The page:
Around 40 flights from the Middle East land at Minsk airport everyday. Thousands of migrants amass on the border to Lithuania, Latvia and Poland to put pressure on their border controls. The numbers keep rising because Belarusian President Alexandr Lukashenko issues plenty of ‘tourist visas’ to load his weapon, the weapon of mass migration. The migrants are a retaliation for EU’s sanction which followed election fraud, a brutal crackdown and the forced landing of an Irish airline flight to arrest oppositional blogger Raman Pratasevich Раман Пратасевіч.
Last week Hungary passed a law supposed to restrict the exposure of LGBT lobby material to children. It’s application is largely public schools, but Bertelsmann’s TV channel RTL Klub warns already that they were perportedly so scared that they could shift the program schedules of classics such as Harry Potter(?!?) or the sitcom ‘Friends.’
As a reaction the stadion in Munich was planned to be lit in protest garish. Tonight Mayor Dieter Reiter wanted to project the rainbow flag on the hall where the soccer match between the multicultural German team and the brute, yet to be enlightened Huns, eh, Hungarians takes place. That plan was scrapped. The organizer UEFA declined. A first and silent attempt to fight back against the constant politicization of everything all the time.
Justice Minister Zbigniew Ziobro is working on a draft law that might create an anti-censorship regime for social media platforms operating in Poland. Failing to reinstate legal posts despite formal judicial review could carry hefty fines between 50,000 and 50 million Zloty (currently around $13,300 and $13.3 million).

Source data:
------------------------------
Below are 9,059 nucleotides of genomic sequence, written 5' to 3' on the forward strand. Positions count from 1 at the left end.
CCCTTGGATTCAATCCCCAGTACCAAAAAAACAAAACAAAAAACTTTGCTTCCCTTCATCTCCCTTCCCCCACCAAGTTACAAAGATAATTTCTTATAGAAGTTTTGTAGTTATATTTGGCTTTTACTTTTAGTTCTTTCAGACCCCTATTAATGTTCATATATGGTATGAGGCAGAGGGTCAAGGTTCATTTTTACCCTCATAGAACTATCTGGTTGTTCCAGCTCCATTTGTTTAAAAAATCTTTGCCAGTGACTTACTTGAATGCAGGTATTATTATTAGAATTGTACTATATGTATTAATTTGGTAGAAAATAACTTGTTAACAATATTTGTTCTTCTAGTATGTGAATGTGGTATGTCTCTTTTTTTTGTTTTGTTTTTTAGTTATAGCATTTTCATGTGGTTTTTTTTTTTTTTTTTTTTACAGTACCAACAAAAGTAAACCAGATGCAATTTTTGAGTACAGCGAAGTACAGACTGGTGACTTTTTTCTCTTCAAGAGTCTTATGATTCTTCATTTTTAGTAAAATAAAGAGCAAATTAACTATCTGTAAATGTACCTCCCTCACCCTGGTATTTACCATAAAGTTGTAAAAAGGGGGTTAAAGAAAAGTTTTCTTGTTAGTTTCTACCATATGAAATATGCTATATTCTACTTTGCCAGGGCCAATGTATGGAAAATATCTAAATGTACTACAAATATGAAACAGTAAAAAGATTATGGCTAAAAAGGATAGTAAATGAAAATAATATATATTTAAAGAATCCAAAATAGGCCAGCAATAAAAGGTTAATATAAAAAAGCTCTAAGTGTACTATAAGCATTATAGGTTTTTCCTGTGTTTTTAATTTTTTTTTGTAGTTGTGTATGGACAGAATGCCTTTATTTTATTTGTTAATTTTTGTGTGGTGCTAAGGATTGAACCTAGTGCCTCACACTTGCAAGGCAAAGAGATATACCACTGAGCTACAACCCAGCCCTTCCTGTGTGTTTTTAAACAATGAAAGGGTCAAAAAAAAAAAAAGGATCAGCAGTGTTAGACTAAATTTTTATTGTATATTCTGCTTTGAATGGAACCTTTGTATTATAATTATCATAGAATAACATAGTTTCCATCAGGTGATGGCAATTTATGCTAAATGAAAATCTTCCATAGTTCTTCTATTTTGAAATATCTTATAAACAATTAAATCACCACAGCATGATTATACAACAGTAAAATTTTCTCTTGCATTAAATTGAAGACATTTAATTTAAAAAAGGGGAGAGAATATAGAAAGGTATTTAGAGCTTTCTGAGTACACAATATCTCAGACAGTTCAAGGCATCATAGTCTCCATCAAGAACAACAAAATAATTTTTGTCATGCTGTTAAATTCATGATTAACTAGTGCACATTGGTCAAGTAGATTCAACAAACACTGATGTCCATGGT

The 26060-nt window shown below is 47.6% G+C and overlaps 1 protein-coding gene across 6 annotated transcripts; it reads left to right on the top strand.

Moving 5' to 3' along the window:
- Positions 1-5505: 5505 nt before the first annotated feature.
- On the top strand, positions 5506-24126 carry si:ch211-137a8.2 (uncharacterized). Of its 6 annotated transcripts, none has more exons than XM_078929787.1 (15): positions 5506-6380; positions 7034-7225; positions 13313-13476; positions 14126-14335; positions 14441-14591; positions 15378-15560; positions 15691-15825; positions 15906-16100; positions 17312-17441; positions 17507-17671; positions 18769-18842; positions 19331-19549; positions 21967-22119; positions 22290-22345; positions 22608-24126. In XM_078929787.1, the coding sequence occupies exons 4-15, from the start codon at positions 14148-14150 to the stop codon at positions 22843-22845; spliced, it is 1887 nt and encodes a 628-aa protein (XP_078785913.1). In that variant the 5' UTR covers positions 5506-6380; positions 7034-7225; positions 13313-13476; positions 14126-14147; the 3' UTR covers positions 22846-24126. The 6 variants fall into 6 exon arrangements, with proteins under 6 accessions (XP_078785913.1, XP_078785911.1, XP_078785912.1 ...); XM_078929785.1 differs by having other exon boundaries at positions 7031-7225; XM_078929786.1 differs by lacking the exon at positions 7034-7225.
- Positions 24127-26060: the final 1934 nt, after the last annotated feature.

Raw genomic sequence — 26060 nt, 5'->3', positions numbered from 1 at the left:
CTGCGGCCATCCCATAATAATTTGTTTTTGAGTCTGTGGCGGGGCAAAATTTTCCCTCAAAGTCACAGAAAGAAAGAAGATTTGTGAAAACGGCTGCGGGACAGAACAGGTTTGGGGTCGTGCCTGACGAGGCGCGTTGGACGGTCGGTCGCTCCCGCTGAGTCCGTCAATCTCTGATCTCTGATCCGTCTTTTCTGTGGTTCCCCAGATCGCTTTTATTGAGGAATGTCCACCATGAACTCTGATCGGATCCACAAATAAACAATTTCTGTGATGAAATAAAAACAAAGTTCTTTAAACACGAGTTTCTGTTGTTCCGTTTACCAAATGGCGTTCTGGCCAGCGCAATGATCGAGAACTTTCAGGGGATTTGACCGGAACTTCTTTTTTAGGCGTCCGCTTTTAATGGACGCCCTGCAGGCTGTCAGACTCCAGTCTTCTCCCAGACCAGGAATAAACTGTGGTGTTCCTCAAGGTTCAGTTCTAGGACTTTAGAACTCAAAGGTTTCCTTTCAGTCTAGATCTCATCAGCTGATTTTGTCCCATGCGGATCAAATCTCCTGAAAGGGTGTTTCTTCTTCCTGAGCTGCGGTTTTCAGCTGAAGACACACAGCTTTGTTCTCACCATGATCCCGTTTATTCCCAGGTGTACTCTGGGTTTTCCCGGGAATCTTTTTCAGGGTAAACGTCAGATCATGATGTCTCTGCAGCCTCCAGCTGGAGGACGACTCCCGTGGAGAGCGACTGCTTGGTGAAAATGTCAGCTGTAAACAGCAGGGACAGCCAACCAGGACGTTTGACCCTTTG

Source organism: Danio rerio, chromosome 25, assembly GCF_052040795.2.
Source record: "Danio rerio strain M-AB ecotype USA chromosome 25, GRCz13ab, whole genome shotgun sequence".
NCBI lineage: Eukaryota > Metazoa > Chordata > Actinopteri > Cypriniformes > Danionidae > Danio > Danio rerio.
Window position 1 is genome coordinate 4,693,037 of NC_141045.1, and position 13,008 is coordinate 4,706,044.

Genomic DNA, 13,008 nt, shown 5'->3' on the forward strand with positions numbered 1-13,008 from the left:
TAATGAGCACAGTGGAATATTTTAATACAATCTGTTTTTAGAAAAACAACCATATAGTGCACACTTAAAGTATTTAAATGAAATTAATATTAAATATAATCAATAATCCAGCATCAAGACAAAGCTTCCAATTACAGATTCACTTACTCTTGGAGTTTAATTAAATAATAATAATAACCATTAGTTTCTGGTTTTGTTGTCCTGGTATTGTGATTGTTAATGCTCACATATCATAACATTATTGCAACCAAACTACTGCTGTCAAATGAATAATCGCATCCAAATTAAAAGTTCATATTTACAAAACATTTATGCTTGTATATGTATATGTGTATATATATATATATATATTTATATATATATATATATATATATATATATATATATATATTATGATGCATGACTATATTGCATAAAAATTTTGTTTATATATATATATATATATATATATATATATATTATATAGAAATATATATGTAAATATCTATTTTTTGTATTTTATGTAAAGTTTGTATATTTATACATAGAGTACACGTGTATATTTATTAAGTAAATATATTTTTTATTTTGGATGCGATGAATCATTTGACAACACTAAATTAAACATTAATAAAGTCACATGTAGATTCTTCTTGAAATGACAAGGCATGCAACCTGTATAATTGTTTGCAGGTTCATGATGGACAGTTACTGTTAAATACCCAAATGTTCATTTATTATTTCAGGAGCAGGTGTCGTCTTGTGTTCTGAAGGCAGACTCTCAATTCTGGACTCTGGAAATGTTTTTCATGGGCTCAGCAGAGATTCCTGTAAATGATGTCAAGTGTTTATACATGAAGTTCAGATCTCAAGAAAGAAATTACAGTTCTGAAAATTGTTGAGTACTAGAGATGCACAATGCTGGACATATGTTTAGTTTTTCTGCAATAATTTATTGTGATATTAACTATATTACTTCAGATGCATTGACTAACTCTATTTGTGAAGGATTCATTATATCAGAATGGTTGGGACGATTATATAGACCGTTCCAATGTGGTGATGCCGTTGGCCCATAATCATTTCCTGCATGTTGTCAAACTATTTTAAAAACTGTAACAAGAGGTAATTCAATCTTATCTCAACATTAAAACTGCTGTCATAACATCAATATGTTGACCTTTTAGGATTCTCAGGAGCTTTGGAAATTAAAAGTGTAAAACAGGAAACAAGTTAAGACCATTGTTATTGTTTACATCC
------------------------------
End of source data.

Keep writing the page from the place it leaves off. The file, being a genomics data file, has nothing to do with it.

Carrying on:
After the platform does not respond positively to the users complaint, he can digitally file a ‘court petition’ which leads to a legal review of his post. If the judge upholds the legality of the post and the platform does not react, the case will go to a newly created ‘free speech council’ that has the power to mete out the penalties.
Poland is leaving the feminist Istanbul Convention. The country argues about the convention. I join in and read the treaty in 9 videos. It is possible that the EU may ascend the convention which could come with sanctions for countries that don’t oblige. As of today the Istanbul Convention has not been ratified by EU members Bulgaria, Czech Republic, Hungary, Lithuania, Latvia, and Slovakia. East Europe is currently also battled by the Eurocrats for keeping some of their departments free of leaflets that advertise for queer pressure group talking points. Some Polish cities are currently cut out of EU city partnership programs because of that.
I don’t want to discuss the queer policy wars in this series, though.
Episode 1: The Preamble
Today, I run you through the Preamble of the feminist Istanbul Convention.
Episode 2: Chapter I
In Chapter I it becomes clearer how the pretext of violence prevention is used to usher through a whole baggage of ideological policy goals “against discrimination” and for the “empowerment of women.” It should be no surprise that violence is redefined to include obscure concepts like psychological and even “economic” violence. The self-righteousness is so epic that the treaty does not even shy away from suggesting constitutional changes.
Episode 3: Chapter II